Jackson holds a BA from the University of California at Berkeley, and MA and PhD in Education and Psychology from the University of Michigan.
Yang Guo is the Assistant Director of Partner Schools for China Learning Initiatives at Asia Society's Center for Global Education, where she manages a nationwide school network and executes educational programs to make Mandarin language approachable for all. She is passionate about cross-cultural communication and education exchanges. She has organized dozens of nationwide and international conferences and student exchange programs.
Maquita Alexander is the Head of School of Washington Yu Ying Public Charter School. She served as the Principal of the school from 2009–2012. She has led the school's development of its the immersion and International Baccalaureate program. She has successfully set and met both internal program goals and DC educational targets.
Maquita has worked closely with the Chinese program team to develop effective classroom management strategies for new immersion teachers. She has more than 19 years of teaching and administrative experience, including 15 years in the Fairfax County Public School system and eight years as an elementary school teacher. She has a Master of Arts in Educational Technology Leadership from George Washington University, a Master of Teaching, Elementary Education from Virginia Commonwealth University, and an administrative certification in Curriculum and Administration from George Mason University.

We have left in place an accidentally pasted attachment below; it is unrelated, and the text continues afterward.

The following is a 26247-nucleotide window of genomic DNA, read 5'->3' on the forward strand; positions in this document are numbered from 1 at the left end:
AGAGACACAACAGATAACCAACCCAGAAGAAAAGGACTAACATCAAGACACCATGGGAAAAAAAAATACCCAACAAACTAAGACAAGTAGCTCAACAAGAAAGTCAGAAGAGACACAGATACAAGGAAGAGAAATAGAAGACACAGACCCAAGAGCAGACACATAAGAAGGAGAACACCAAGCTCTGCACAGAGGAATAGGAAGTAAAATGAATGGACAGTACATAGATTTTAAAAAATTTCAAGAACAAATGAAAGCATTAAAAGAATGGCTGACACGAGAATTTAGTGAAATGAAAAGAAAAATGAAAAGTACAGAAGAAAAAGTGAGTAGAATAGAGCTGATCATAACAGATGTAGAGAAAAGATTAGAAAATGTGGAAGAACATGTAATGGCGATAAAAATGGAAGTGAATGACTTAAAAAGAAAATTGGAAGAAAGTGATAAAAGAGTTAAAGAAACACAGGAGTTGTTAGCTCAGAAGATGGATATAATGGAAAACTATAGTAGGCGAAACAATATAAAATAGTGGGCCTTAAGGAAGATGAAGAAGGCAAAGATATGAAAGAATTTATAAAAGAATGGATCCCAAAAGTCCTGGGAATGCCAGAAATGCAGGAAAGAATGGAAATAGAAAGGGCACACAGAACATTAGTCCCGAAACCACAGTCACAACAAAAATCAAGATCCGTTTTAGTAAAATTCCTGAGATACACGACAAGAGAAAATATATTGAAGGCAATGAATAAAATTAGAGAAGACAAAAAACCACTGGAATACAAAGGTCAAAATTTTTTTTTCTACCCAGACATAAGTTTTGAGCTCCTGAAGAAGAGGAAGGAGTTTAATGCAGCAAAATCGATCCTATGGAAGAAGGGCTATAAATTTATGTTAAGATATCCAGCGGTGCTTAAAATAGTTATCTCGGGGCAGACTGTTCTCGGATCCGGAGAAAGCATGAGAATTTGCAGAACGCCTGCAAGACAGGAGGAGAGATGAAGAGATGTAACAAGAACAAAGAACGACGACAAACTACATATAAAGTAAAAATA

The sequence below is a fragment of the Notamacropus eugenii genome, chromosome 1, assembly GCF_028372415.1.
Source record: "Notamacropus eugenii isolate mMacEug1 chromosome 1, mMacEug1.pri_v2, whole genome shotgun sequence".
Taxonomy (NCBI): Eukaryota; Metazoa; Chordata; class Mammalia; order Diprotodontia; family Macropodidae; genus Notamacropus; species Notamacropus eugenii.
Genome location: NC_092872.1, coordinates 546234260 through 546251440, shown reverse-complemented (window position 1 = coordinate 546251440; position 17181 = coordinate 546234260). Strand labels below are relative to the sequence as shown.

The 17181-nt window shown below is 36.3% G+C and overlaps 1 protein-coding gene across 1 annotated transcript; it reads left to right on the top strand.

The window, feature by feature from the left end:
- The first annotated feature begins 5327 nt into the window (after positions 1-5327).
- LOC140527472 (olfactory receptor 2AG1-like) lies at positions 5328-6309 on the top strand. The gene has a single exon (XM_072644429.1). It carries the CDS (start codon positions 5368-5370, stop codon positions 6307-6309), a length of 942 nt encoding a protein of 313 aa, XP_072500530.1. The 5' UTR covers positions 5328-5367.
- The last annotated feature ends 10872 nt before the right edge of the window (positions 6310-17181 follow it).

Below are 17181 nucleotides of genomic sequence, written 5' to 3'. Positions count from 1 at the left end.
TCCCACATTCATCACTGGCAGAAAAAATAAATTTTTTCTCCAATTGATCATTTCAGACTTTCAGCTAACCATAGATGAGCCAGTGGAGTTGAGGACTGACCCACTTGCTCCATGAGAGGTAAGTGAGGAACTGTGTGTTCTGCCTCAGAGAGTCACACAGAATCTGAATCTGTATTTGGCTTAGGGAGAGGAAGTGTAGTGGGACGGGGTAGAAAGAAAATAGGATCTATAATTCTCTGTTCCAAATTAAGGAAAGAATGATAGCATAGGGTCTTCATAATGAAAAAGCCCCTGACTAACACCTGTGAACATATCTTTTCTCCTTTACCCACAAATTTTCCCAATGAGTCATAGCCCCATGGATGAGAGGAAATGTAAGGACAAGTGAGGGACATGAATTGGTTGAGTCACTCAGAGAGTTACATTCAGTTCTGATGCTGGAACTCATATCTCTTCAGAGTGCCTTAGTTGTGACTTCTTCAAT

Michele Anciaux Aoki
Michele Anciaux Aoki is an International Education and World Languages Advocate, who recently retired as International Education Administrator for Seattle Public Schools, where she was responsible for developing and supporting the ten international schools in the district and their K-12 dual immersion programs in Japanese, Mandarin Chinese, and Spanish. She was also Co-Director of the Confucius Institute of the State of Washington.